As an Asian-American, specifically Filipina-American, I grew up in a culture that constantly stressed the need to strive without failing. Failing, for the most part, is heavily stigmatized due to its association with a definite inability to thrive and is heavily fueled by the fear of the possible immense consequences of taking risks.
But the possibility of failure should be encouraged and embraced instead. Instead of perceiving the idea of failing, it should be seen as an essential part of success. In fact, failure and risks are a necessary part of success.
This idea is seen a countless number of times, particularly within the tech hub in Silicon Valley. Mark Zuckerberg dropped out of Harvard during his second year to focus on his project, Facebook, which has grown to be one of the most successful and well-known tech companies in the 21st century.
Instead of failure being seen as the gatekeeper from success, it should be seen as an opportunity to learn. Too often people forget the value of failing due to the realization and reality that they did not accomplish a goal. The idea that failing diminishes their pride and dignity due to failure’s association with inability when failure has always been the drive for the evolution of all human beings.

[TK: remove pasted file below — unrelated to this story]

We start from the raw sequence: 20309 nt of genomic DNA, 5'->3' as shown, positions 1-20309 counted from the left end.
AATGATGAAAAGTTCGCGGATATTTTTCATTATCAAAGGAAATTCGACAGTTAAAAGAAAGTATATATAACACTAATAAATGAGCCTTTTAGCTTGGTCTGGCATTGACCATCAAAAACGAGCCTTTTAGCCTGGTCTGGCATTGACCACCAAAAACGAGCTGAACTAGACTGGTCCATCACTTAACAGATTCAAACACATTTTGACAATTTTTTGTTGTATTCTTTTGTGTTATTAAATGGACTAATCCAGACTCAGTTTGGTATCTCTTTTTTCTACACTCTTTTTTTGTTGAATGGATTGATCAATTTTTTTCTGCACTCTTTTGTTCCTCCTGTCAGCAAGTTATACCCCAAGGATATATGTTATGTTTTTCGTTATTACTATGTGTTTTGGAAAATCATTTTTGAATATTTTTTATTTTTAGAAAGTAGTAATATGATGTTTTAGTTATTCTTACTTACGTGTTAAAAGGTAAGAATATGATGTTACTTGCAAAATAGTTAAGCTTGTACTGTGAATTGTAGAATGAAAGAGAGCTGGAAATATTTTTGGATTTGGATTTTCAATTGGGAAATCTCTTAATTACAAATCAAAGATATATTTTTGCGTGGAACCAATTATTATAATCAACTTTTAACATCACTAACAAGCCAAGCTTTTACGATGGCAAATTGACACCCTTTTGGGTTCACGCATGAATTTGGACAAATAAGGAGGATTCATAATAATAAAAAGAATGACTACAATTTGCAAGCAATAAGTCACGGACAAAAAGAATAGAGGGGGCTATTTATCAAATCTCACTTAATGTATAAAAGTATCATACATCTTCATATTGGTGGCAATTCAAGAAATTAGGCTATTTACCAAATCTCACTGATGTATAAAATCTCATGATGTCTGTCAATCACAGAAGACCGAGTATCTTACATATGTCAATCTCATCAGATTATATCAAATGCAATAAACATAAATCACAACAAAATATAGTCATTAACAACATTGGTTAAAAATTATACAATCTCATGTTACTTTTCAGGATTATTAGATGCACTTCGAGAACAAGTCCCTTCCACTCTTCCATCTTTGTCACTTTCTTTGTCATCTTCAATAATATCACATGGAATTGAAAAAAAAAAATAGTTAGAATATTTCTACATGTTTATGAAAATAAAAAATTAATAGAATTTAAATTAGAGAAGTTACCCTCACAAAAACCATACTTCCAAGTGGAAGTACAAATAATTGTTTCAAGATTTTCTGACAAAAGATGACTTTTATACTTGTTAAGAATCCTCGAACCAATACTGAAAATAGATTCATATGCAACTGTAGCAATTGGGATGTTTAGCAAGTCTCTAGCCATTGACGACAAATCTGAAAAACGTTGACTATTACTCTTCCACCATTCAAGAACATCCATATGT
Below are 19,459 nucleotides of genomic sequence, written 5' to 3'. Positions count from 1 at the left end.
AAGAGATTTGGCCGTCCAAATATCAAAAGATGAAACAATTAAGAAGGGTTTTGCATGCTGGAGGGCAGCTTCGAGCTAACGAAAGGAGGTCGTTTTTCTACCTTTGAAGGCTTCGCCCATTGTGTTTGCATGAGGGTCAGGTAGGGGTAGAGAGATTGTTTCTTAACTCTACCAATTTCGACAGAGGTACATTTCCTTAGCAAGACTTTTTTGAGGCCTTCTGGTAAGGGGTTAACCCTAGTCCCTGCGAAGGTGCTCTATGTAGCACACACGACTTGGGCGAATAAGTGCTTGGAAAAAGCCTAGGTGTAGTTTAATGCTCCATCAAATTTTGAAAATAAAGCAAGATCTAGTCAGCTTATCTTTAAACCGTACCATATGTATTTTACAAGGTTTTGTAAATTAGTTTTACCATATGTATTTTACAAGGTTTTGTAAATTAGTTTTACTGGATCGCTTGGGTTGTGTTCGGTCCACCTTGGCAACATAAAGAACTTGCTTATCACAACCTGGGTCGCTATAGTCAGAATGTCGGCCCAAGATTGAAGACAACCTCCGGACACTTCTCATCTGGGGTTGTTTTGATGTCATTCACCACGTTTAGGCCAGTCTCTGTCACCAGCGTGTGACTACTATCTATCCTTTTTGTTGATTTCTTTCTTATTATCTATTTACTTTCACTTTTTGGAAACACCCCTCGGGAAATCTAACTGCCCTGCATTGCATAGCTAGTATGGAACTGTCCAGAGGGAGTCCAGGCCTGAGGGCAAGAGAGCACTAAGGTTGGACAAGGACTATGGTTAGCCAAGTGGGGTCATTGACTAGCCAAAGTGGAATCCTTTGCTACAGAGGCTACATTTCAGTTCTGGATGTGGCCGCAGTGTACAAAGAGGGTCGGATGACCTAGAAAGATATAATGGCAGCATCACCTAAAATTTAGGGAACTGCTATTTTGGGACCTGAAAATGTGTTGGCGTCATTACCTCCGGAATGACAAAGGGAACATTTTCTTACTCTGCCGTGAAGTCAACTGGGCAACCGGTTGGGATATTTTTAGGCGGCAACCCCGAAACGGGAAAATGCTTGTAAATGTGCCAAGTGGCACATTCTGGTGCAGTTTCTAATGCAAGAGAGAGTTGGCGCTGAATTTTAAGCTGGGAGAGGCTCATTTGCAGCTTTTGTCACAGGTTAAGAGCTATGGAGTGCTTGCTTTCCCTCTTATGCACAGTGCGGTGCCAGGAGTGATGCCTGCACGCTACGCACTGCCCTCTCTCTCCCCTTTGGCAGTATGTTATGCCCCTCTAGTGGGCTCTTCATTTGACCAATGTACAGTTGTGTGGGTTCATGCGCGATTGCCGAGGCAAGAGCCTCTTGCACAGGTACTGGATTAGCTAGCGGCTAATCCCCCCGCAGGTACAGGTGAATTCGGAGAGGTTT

The more we learn from our own failures, the better human beings we can all be. This happens every day. Failing a class teaches a student what they should and should not do in order to be a better student the same way a failed relationship teaches both men and women how to better love and care for their future significant others.
Failure not only pushes for evolution and growth but also allows us the ability to see our faults and flaws that human beings may not yet be ready to admit or see and, by admitting those faults and flaws, our evolution takes place.